The Non-Etiquette of Pickup Artists
When I talk about etiquette, I'm talking about the way a man should conduct himself. Etiquette changes depending on the circumstances, but there are behaviors that should always be adhered to. A man should be polite, charming, and above all else, engaged. There are a number of books that strive to teach and expound on these ideals. I recently even wrote about one! There are books and guides that seem to go out of their way to teach the exact opposite. In order to write this story, I had to turn to the darkest parts of our culture. I have turned over the rocks of the internet to gaze at what lies beneath. I have done what every single lonely teenage boy has considered doing… I read “The Game: Penetrating the Secret Societies of Pickup Artists”.
I have read a pickup artist book.
For those blessed enough to not know what I am talking about, I’m jealous. A pickup artist, or PUA, is a dude, usually in their mid 20’s to late 30’s, who has a skeevy system to pick up girls for one night stands. These PUA’s most often are found in cliques of like-minded men. These men spend their days bragging about their conquests, loudly and repeatedly. They are obnoxious. The entire Pickup Artist movement is antithetical to a modern gentleman.
Going into this I wanted to be as thorough and objective as possible. It’s possible that I have fallen victim to believing any negative stereotypes about these PUA’s. I decided to read Neil Strauss’ book “The Game” because it started off as his personal journey into the world of PUAs. I figured we are in the same boat. I wanted to see if the tips and tricks written about could be useful for the modern lovelorn gentleman.
One of the most infamous tactics employed by Pickup Artists is that of “The Neg”. Negging is the practice of giving a woman a backhanded compliment in the hope that she would go out of her way to impress you. Insulting her is supposed to make her crave your validation. It goes without saying that if your attempt to pick up a woman involves insulting her right out of the gate then you should reevaluate who you are as a person. The entire concept of negging is flawed and terrible. A gentleman should never lash out and insult anyone upon first meeting them. This is especially true if you want to hook up with them.
Another popular technique is the much less reprehensible peacocking. Peacocking is to wear something flashy, something that draws the eye of potential mates, like the male peacock. It sounds silly and ostentatious, but the idea behind it is solid. You want to stand out in a crowd. A man should take pride in how he looks and what he wears. Peacocking puts that idea in the forefront. Goodbye drab polos and hello paisley print. A man’s clothes should announce who he is, at least partly, to the world. Peacocking is the simple act of making the intangible tangible.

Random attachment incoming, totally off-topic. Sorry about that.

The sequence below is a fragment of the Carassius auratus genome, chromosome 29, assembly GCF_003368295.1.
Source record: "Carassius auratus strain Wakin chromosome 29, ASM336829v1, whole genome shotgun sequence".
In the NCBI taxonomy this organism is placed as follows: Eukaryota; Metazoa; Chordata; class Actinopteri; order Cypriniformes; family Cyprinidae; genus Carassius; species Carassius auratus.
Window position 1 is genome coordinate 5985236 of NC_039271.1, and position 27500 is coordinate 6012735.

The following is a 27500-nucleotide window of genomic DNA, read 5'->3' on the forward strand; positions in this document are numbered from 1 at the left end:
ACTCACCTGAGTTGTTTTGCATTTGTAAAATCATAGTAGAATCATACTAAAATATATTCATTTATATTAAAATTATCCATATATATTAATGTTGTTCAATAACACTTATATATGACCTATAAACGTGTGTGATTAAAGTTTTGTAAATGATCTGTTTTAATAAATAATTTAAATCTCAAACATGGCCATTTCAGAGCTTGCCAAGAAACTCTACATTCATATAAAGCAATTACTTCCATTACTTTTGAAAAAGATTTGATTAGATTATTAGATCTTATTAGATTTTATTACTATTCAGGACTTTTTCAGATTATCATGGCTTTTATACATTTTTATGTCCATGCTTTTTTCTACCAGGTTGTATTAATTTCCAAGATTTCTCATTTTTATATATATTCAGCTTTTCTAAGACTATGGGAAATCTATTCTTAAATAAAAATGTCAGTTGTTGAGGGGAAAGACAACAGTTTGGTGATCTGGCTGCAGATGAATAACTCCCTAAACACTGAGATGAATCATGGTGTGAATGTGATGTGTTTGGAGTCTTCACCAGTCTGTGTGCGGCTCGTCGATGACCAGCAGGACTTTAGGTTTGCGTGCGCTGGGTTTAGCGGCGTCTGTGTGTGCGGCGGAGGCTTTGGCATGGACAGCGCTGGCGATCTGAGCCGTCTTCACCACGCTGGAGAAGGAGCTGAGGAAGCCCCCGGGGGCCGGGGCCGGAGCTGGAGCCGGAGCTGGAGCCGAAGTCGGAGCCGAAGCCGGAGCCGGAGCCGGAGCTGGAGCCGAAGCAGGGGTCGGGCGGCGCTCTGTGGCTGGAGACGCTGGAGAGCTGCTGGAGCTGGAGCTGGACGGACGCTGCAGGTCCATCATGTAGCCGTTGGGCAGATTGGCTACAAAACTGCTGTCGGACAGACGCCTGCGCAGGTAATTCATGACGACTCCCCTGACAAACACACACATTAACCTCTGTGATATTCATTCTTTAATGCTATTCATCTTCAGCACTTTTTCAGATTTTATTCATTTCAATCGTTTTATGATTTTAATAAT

The most nebulous thing about “The Game”, and the most insidious, is the idea that beauty is the be all end all factor in determining worth. Beauty is important don’t get me wrong. Physical attraction is a cornerstone of any healthy romantic relationship, be it a lifetime or a single night. It's important to look good, to dress well, and present oneself in the best light. “The Game” and Pickup Artists, in general, abide by the rule of thumb that you should not even consider approaching a woman if she is not at least a 6 out of 10. 10 being the most desirable. The problem with this is that many pickup artists, and “The Game”, only push for a stereotypical western ideal of beauty that is more at home on a photoshopped model than it is on a normal person. Assigning a woman's worth to her looks is sexist. Assigning a woman's worth in comparison to idealized beauty standards that do not naturally occur is insanity. A man should strike up a conversation with women that he finds attractive. What you find attractive is different than what I may find attractive, and that's great. Assigning an arbitrary number to a person reduces them to that number and limits everyone involved.
So is “The Game” a cesspool of misogyny? Yes and no. The misogyny in the book is never intentional, yet it permeates every page of it. The book does have some useful tips, provided you modulate them enough. A man should have a unique style all his own. Polo shirts and khaki pants are not going to do you any favors. “The Game” and the PUA’s inside of it, also talk about going up to and talking to a woman 5 seconds after seeing her. This is a good thing! Men should be polite, and they should be the one making the first move. If there is a woman you find attractive, you should go up and speak to her. Most importantly “The Game” stresses the importance of being engaged and engaging. These two things are of utmost importance. They should be the primary takeaways if you read this book. There's a reason everyone wants to drink with “The Most Interesting Man in the World”.
So if you are desperate or lonely enough go out and read “The Game: Penetrating the Secret Society of Pickup Artists” by Neil Strauss. Sure it is filled with garbage men who give questionable advice, and it’s true that the book itself is a repellent for women, but some of the ideas contained within could be useful. Just be sure to go in with an open mind and very good parsing skills.